Facebook has lost yet another Federal appeal, and it could cost the company millions, or billions of dollars perhaps they are asked to pay in fine
Facebook recently has been in the court over a lawsuit that has to do with violation of facial recognition data rule, and while it has been dragging for some time now, the company was finally not-ruled out for the allegation in a vote of a 3-0 Appeal court decision.
Back in 2015, Facebook was reportedly sued under the Illinois Biometric Information Privacy Act, and for that single reason, the company was hence required to make its intention known to the public, especially if it had to do with collecting and storing biometric data, which includes facial scan, among others. The rule also prompted Facebook to present a layout of how the data will be stored and used.
While this has been a thing in the last four years, a plaintiff recently sued the tech company for violating the rule of law. At that, a lower court has initially certified the lawsuit, finding Facebook guilty of the charged case. While Facebook was on the defensive side, it has argued severally, pointing to the fact that the plaintiffs had failed to provide concrete evidence that backs the charges, and not just that, it further argued that the lower court had overstepped it boundaries by certifying the case in a class action. Well, that’s not a thing of concern for the lower court, especially when the court of appeal had consecutively voted 3-0 in court decision which is not in favor of the company.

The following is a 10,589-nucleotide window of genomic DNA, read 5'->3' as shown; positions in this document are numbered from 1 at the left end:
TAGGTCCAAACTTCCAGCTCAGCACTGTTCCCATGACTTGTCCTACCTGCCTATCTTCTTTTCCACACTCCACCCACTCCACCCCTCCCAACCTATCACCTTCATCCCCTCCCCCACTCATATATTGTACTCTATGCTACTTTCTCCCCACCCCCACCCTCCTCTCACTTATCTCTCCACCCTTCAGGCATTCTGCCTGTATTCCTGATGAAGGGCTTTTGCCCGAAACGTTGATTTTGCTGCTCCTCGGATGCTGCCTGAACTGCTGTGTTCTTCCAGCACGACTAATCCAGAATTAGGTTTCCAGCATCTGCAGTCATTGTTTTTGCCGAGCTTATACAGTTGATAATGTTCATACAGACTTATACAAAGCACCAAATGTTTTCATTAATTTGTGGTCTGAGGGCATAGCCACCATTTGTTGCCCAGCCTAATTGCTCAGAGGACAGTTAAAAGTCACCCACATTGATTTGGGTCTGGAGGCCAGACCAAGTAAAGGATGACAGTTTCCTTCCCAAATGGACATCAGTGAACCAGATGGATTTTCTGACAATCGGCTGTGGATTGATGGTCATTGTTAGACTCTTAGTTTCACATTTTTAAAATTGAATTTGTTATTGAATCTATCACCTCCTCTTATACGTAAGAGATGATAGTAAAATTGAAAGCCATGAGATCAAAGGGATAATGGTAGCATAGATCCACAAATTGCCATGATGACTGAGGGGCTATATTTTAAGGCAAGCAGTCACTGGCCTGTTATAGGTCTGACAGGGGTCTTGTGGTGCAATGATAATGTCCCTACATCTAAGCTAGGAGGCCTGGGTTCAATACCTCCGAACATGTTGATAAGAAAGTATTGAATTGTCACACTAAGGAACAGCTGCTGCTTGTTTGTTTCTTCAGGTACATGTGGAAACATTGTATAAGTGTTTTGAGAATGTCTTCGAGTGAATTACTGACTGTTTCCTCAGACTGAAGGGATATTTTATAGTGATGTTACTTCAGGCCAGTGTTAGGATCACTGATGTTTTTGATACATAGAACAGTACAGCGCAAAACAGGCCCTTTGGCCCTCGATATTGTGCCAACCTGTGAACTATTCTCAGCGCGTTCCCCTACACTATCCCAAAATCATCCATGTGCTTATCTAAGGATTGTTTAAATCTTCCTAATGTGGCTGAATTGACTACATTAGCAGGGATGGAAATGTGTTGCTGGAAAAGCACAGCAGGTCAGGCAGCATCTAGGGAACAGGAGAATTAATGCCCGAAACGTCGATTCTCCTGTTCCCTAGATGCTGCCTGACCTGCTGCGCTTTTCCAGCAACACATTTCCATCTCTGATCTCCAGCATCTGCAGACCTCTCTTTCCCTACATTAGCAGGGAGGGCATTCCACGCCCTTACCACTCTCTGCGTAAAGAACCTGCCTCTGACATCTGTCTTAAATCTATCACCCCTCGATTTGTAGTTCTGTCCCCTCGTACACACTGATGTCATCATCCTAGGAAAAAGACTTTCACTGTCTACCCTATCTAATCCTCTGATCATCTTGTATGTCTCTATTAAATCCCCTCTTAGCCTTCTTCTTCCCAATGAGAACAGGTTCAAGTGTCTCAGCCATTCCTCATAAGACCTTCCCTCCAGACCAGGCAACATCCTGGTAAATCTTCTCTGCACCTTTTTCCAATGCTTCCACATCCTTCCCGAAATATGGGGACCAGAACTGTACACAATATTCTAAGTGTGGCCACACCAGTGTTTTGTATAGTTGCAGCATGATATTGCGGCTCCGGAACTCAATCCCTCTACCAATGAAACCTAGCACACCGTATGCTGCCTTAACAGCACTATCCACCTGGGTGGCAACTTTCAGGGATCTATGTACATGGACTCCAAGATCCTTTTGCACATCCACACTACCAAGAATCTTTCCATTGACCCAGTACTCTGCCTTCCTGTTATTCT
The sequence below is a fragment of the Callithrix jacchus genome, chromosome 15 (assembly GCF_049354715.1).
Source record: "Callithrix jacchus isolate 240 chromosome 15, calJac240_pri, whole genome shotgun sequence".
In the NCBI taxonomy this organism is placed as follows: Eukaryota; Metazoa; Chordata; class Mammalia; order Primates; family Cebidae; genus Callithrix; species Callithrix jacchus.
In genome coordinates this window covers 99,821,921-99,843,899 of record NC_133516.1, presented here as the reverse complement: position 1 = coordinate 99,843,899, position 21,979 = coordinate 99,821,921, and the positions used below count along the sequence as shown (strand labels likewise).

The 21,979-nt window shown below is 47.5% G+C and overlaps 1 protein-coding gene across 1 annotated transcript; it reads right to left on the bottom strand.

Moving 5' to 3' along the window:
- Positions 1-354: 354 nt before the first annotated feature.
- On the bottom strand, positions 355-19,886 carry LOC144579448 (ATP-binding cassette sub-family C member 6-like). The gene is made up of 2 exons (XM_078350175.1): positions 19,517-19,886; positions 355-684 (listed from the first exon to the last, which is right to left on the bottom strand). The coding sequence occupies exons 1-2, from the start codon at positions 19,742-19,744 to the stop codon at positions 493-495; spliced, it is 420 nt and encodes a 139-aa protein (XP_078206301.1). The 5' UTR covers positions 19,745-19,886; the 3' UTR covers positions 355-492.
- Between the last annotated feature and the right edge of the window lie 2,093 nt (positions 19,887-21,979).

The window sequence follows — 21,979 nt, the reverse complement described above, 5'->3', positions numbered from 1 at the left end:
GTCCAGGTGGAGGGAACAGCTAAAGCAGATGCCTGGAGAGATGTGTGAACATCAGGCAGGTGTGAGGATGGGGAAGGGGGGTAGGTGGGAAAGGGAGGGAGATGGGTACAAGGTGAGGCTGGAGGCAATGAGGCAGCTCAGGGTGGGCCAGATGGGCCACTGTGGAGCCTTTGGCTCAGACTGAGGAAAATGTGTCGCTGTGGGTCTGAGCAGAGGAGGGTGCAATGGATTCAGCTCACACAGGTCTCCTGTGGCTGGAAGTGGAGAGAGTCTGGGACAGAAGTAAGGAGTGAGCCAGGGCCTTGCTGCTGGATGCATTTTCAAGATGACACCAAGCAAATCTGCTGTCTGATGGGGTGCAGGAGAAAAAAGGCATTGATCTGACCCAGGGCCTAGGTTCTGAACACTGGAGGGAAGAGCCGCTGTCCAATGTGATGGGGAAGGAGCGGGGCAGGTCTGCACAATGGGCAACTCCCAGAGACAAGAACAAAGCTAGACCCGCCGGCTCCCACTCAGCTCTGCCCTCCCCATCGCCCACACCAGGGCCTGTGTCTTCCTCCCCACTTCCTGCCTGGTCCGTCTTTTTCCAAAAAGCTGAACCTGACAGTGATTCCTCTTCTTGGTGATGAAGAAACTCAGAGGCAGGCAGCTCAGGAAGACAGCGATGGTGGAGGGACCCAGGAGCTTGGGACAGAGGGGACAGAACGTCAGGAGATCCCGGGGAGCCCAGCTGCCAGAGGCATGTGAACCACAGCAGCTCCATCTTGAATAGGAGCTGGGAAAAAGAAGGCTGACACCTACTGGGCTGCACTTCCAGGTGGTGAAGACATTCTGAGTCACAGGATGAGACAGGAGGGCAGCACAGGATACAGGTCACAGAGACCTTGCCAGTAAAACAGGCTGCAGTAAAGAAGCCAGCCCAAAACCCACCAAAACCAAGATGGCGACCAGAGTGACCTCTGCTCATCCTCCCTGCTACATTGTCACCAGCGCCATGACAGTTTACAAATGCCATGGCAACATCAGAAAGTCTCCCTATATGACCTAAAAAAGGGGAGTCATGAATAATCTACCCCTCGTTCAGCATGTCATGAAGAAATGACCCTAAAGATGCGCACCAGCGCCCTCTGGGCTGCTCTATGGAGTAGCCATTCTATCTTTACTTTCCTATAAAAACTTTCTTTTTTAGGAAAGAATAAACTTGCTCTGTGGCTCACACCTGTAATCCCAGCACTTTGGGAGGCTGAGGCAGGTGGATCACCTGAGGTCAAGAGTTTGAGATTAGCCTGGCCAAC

“We conclude that the development of a face template using facial-recognition technology without consent (as alleged here) invades an individual’s private affairs and concrete interests,”
the court wrote in its decision, sending it back to the lower court for further proceedings.
While this is just another approval from the appeal court, it might also mean that Facebook will be forced to pay yet another fine in the coming feature, it is only left for the company to hope that they wouldn’t be charged a multi-billion fine this time around which I doubt the impossibility.
As a matter of fact, the Illinois law attracts for payments of $1,000 or $5,000 per violation, depending on the severity of the violation, and to think the number of the affected users is in millions, then you can imagine how much it would cost the company- In my own guess, I do say not less than a billion dollars.